UV coated flashtube or non UV?

Discussion in 'Lighting and Hardware' started by photop, Jul 3, 2019.

  1. photop

    photop TPF Noob!

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    Is there any benefit to one of these for my photogenic powerlights when doing yearbook pictures? I will be bouncing them out of white or silver lined umbrellas.


     
  2. Derrel

    Derrel Mr. Rain Cloud

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    I HAVE a mix of UV-coated and non-coated tubes, and have mostly used non-coated tubes since 1986...I started with UV coated tubes in 2007...I set my final WB and tint based on appearance in Lightroom.. IF you _have_ coated tubes, feel free to use them.

    SOME people swear by mixing non-coated and coated tubes: as I recall, it's non-coated tubes on backgrounds, coated on people in the foreground...
     
    Last edited: Jul 4, 2019
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  3. tirediron

    tirediron Watch the Birdy! Staff Member Supporting Member

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    I too have a mix; a while ago I spent a couple of hours in the studio comparing UV and non-UV; I found the difference to be so slight that I don't even think about it any more.
     
  4. photop

    photop TPF Noob!

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    Thanks all! Then I will stick with the non coated as there is a bit of a price difference.
     
  5. JBPhotog

    JBPhotog No longer a newbie, moving up!

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    Hang on a mo! Do you shoot fabrics or people wearing clothes?

    Although digital sensors are not afflicted by UV like film was, thus the existence of UV filters "back in the day", they can be influenced by fluorescence. This occurs when the light source emits high UV and fabric brighteners and dyes can fluoresce making nearly impossible to represent the actual colour of the subject. Kodak published a white paper on this many years ago and I have witnessed this on occasion when working with uncoated flash tubes. All of my strobes are UV coated and if you have the option it is best to keep them all the same for consistency.
     
  6. Derrel

    Derrel Mr. Rain Cloud

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    How much of a price difference are we talking about here? Is $10 or $30 difference per tube? Keep in mind that a good flash tube for a high-quality Flash unit will probably last 20 to 40 years. I still have two of three Speedotron m11-style tubes from 1986 in operation, so that gives 33 years. The other tube from the original three was broken when the light stand tipped over and the lamp hit directly on the concrete floor.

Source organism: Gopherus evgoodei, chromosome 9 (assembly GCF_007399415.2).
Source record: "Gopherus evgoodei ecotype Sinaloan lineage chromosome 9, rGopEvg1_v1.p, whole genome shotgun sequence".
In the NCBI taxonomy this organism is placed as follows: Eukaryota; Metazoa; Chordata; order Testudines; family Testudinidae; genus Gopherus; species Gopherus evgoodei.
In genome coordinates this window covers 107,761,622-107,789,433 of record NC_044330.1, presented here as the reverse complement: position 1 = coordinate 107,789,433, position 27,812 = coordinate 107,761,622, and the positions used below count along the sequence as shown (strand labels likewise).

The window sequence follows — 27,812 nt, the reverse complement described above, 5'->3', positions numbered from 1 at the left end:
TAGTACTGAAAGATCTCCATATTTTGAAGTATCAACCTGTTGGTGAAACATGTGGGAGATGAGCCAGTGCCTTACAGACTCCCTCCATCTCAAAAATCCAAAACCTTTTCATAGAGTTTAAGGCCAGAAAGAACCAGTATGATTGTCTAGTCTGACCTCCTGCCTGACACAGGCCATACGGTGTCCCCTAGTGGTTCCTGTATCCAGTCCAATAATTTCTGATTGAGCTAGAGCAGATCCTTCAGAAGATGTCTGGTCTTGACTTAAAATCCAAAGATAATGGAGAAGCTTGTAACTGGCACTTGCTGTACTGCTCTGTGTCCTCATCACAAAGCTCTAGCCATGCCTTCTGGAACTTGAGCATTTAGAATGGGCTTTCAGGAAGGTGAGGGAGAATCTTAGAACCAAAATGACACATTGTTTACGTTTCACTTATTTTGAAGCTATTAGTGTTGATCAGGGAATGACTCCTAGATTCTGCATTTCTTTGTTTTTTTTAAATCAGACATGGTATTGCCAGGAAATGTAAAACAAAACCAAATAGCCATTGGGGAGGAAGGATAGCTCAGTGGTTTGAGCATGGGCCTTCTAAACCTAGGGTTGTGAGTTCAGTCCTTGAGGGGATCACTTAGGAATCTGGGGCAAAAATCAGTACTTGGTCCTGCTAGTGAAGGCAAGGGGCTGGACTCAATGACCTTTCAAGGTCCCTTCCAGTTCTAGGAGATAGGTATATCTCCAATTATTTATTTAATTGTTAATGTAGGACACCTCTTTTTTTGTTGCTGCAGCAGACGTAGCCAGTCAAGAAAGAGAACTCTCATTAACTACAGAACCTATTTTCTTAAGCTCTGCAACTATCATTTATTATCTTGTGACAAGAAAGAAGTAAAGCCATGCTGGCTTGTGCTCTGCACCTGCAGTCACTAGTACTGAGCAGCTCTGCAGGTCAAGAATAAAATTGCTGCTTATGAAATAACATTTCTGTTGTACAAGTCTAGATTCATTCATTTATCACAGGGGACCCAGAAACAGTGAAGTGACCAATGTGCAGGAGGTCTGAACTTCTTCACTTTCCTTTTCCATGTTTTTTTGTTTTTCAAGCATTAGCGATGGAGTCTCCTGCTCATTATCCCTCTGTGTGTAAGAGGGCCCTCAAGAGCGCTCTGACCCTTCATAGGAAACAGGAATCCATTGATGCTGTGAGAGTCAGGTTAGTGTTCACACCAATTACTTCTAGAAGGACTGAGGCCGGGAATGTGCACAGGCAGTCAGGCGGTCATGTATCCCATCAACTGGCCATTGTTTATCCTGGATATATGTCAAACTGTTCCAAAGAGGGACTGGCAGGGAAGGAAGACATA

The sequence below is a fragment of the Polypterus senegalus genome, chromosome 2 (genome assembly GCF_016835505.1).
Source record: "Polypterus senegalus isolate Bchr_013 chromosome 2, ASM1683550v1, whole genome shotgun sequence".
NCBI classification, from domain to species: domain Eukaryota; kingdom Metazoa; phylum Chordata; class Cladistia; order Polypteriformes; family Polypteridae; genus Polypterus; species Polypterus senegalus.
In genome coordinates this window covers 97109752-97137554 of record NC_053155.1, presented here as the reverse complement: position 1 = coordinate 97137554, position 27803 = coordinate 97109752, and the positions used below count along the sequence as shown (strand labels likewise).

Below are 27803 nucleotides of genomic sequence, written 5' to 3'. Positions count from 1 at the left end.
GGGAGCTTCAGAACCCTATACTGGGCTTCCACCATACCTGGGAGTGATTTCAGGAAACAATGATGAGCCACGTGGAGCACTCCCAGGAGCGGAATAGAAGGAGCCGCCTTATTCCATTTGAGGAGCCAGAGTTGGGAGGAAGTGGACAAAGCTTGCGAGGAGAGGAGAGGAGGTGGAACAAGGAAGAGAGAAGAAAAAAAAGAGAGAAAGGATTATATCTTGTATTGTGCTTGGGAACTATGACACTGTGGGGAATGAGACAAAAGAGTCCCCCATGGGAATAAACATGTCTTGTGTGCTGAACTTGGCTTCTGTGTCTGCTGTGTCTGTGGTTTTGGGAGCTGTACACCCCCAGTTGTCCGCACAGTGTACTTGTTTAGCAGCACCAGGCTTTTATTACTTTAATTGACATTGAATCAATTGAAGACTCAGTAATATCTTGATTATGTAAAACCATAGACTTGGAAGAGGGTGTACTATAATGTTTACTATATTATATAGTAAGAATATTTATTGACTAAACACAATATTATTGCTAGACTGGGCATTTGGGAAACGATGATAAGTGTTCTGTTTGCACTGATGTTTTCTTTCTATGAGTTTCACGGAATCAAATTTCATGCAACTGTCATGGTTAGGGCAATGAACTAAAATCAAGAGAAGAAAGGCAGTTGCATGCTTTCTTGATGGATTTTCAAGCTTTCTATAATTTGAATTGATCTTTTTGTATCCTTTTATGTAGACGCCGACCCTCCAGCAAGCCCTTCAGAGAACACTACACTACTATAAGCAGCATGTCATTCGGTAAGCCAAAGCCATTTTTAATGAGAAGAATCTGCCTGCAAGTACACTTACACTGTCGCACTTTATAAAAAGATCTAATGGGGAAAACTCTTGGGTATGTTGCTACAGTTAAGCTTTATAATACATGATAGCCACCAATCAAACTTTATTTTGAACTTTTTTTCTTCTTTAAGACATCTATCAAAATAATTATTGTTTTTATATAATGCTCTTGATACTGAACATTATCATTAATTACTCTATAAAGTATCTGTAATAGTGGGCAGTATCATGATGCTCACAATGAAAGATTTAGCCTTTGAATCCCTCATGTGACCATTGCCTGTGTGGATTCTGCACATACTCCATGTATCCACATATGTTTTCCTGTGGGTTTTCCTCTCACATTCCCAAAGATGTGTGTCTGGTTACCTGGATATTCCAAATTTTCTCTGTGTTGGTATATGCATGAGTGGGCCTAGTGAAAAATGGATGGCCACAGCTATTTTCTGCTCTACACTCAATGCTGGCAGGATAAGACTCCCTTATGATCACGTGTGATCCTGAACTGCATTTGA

As far as fabrics go, it has been my experience that certain shades of purple and certain shades of white can be tricky to record . I have read many times before that phosphorescent brighteners in white
    fabrics are the cause of why sometimes something that is supposed to be pure white is rendered as less than pure white,with sometimes a slight bit of bluishness.

    I was already under the impression that you already own flash tubes for your light units. If you do not have any flash tubes, I don't see why you don't spend the money and get the UV coated tubes and be done for once and for all
     
    Last edited: Jul 4, 2019
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  7. JBPhotog

    JBPhotog No longer a newbie, moving up!

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    I have witnessed neon glow from fabrics that to the eye looked normal, all generated by the UV spectrum from the flash tube.

    If you are buying replacement tubes or new flash heads, the cost difference will pencil out to fractions of a penny over the life of the tube.
     
  8. photop

    photop TPF Noob!

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    Hmmmmm..... y’all are a wealth of information! Well ok then. I’m shooting a few hundred university students against a light grey backdrop for the yearbook. So of course lots of colors. I’ve had these lights and bulbs about 20 yrs now but I hardly use them. Since I’m mostly outside. One bulb is uncoated and the other is coated. The original broke pretty quickly and when ordered another online I got the coated. (I actually called the company to see why it was discolored). Anyway, I’ve used them together very few times. This is the biggest studio type job I’ve ever had coming up so just want to be prepared and have extra everything on hand, including bulbs. There will 2 set ups, 2 photographers, one power light for each setup.
     
  9. JBPhotog

    JBPhotog No longer a newbie, moving up!

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    If you have some lead time, you could also try a UV gel. Rosco make a Cinegel R3114 which absorbs UV which may be enough, but for consistency, I'd recommend UV coated tubes.
     

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